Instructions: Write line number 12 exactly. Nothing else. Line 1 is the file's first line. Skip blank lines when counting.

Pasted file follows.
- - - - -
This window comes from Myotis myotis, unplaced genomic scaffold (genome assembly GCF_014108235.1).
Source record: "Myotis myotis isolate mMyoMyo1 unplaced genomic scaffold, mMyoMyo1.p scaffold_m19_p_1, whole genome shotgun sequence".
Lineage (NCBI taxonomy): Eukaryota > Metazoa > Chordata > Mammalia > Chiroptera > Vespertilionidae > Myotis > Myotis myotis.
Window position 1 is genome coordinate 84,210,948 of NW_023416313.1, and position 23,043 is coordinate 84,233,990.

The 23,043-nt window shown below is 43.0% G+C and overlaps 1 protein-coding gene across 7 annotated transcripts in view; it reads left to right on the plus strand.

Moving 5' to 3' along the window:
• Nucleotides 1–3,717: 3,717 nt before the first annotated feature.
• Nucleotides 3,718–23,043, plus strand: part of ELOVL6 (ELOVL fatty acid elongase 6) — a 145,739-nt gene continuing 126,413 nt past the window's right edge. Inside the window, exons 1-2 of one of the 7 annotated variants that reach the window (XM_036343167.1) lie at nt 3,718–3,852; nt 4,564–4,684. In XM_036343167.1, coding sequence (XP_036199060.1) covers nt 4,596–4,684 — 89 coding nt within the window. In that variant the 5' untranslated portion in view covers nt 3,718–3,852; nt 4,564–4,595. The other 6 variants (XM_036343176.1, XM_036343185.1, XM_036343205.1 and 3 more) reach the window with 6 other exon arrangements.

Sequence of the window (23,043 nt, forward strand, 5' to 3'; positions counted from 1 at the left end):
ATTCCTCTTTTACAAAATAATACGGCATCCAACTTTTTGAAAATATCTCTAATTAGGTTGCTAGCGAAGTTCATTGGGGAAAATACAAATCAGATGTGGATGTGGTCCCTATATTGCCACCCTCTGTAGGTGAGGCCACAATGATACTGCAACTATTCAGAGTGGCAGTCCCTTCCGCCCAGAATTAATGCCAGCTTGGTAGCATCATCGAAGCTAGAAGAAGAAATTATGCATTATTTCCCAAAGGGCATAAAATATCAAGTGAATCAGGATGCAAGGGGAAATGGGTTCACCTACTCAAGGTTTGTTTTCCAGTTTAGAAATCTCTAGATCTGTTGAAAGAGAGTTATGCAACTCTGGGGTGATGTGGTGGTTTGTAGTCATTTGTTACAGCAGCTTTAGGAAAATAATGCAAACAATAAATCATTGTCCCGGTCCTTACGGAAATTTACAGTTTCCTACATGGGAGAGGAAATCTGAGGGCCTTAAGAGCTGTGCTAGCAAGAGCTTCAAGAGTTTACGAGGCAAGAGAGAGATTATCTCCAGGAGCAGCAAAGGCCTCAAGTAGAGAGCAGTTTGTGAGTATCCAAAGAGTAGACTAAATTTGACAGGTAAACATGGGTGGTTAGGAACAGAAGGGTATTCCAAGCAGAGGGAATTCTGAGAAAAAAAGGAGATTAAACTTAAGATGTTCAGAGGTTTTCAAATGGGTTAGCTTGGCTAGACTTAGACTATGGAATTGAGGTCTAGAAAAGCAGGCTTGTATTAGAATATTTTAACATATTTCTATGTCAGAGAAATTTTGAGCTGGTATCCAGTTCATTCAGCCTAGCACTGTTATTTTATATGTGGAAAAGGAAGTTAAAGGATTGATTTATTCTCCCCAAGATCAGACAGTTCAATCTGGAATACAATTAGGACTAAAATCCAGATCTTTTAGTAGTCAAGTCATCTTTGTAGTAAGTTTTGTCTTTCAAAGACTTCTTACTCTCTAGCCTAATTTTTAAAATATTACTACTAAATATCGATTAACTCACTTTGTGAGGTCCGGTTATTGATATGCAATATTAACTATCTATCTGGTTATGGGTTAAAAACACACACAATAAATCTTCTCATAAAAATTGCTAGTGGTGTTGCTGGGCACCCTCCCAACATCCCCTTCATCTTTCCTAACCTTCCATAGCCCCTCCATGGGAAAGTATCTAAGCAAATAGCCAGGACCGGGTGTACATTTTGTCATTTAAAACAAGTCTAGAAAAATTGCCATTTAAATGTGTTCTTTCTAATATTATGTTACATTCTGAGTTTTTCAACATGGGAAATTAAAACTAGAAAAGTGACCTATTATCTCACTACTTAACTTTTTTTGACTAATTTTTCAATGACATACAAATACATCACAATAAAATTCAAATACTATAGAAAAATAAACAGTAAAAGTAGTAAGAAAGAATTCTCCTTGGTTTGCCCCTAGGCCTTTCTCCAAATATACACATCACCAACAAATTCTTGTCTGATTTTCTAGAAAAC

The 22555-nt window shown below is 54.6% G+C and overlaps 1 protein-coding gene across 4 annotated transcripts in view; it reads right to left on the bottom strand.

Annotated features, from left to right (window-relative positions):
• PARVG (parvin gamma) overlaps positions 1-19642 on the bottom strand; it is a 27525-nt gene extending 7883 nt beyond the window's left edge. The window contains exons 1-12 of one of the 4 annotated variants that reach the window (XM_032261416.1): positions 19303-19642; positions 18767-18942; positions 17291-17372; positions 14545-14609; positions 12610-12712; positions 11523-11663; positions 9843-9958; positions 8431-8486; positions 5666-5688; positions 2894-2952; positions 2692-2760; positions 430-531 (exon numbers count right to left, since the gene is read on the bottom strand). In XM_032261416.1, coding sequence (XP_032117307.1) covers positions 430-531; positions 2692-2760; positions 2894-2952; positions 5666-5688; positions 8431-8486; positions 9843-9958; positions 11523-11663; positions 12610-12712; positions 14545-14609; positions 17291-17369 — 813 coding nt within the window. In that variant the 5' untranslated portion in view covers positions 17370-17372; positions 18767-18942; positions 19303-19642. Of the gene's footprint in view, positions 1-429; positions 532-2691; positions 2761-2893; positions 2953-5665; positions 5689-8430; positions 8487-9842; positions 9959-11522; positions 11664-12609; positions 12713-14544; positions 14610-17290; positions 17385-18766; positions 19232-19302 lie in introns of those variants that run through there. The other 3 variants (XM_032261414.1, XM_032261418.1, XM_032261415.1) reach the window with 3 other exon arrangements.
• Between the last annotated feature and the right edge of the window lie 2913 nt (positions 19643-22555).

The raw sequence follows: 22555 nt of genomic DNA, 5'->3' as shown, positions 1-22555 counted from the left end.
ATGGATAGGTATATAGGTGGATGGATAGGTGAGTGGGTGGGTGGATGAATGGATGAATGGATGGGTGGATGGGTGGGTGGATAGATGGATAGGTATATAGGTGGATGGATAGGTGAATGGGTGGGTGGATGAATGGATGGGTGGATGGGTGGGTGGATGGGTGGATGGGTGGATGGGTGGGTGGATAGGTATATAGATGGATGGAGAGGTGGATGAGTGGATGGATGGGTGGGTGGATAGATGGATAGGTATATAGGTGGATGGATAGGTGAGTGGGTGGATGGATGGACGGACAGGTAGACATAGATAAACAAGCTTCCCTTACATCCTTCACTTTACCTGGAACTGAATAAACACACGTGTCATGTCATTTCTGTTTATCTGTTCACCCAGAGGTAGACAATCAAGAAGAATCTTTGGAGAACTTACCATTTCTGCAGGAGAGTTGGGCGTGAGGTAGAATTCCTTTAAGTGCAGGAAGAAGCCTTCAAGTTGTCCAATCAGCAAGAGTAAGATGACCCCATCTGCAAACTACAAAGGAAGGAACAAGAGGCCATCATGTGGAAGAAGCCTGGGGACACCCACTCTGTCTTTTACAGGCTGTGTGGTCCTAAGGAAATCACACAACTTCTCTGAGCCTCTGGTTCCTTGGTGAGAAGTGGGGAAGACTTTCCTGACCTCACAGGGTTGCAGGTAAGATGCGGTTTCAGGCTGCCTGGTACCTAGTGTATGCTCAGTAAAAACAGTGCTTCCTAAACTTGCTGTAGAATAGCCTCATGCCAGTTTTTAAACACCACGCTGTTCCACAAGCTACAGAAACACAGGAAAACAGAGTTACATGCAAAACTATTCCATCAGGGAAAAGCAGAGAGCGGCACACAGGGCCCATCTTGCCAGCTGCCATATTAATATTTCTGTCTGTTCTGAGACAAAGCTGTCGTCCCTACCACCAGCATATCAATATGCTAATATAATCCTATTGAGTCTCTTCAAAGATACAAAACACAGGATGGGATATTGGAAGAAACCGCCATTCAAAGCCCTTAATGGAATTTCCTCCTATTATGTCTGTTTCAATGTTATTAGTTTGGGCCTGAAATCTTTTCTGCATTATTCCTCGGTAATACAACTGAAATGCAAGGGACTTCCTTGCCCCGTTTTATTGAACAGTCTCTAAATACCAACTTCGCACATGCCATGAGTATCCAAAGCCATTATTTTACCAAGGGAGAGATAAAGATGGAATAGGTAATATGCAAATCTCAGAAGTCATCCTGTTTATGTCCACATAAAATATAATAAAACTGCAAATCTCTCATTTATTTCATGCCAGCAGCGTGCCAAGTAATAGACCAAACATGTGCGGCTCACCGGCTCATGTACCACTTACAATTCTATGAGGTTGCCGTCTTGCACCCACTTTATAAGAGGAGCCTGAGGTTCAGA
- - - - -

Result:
Annotated features, from left to right (window-relative positions):